It is fairly common for Americans to change jobs — or even careers — several times in the course of a working lifetime.

When you switch workplaces, be sure to take your tax-sheltered 401(k) assets with you, but not in the form of a check that you can easily and immediately turn into cash.

Young workers in particular are inclined to make the disastrous mistake of cashing out their 401(k) accounts when they switch jobs, according to a study of 160,000 workers by Hewitt Associates, the global consulting firm.

Fifty percent of job-switching workers age 20 to 29 cashed out instead of rolling over their money to a new account. Workers were even more likely to cash out if they had $5,000 or less in their 401(k).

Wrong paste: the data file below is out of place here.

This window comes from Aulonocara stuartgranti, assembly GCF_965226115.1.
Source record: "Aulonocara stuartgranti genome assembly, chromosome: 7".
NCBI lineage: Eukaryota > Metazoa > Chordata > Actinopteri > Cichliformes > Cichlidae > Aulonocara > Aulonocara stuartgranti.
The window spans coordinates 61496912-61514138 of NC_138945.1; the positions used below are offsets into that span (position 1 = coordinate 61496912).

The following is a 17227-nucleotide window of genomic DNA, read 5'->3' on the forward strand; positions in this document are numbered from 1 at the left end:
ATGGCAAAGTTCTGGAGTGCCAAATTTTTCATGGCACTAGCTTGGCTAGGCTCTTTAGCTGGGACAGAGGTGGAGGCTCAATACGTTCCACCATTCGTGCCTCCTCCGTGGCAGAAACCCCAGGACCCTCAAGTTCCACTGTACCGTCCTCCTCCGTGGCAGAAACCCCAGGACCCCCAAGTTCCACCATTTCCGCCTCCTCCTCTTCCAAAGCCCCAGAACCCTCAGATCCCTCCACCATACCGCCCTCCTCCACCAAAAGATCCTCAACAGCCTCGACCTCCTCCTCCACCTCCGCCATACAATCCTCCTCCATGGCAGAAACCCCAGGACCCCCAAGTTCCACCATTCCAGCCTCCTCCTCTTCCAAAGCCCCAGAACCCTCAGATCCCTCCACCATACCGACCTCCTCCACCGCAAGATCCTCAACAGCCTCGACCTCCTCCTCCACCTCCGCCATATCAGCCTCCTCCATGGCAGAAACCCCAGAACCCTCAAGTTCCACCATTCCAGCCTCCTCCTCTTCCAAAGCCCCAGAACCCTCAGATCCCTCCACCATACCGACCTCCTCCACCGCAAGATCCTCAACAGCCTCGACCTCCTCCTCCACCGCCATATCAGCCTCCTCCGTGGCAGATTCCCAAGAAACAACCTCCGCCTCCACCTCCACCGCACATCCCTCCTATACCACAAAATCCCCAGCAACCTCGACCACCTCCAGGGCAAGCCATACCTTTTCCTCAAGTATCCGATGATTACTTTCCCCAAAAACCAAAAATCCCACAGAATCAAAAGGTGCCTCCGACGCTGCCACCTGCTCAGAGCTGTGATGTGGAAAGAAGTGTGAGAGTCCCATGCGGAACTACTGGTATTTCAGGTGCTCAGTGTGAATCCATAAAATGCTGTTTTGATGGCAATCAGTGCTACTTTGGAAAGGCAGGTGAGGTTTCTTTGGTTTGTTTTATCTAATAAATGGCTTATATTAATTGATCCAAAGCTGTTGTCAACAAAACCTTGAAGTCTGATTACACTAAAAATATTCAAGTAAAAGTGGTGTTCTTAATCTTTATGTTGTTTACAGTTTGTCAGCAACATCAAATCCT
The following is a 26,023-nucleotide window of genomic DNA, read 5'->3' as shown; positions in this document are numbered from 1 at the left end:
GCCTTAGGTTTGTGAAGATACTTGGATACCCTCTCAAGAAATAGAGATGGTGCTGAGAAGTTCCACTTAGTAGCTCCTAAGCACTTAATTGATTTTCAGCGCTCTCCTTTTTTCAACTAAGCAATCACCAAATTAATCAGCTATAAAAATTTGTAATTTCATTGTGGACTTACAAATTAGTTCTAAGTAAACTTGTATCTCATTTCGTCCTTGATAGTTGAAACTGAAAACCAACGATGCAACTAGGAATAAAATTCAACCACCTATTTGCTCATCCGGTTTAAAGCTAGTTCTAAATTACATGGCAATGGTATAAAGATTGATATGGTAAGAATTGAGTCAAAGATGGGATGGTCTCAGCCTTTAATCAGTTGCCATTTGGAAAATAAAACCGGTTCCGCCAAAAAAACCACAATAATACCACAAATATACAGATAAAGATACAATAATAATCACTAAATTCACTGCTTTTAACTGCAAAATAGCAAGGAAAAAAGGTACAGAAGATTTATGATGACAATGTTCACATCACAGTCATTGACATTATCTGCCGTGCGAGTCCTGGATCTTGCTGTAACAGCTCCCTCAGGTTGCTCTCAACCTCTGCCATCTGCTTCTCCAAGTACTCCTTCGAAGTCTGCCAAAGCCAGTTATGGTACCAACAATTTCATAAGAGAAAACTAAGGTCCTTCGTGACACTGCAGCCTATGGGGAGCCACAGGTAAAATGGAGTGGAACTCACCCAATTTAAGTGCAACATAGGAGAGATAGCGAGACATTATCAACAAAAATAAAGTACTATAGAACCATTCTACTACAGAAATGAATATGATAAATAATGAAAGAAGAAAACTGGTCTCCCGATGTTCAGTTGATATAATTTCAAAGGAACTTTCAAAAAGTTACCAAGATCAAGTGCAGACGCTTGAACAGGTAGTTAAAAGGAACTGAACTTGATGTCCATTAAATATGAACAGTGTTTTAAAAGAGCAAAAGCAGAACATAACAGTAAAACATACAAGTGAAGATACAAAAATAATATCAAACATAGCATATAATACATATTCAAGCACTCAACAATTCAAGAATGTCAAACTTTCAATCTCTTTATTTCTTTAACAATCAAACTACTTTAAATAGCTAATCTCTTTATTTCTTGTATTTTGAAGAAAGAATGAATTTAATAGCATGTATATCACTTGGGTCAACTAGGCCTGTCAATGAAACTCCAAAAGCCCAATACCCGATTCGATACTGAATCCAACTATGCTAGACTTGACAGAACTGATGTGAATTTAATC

Even cashing out only part of your 401(k) assets when you switch jobs is a bad idea, no matter how badly you want to buy a new car, pay off student loans or erase other debts. Considering the income taxes and fees you'll pay on the withdrawal, buying a car for $20,000 would require you to remove up to $30,000 from you account. That's $30,000 that won't be accruing interest toward your retirement.

If you have the choice to roll your money into an account with your new employer, don't leave it in the account with your old employer.

You might also consider rolling your 401(k) assets into an IRA. The accounts have more investment options than an employer's 401(k) program. If you're investment-savvy, an IRA gives you the opportunity to control your money.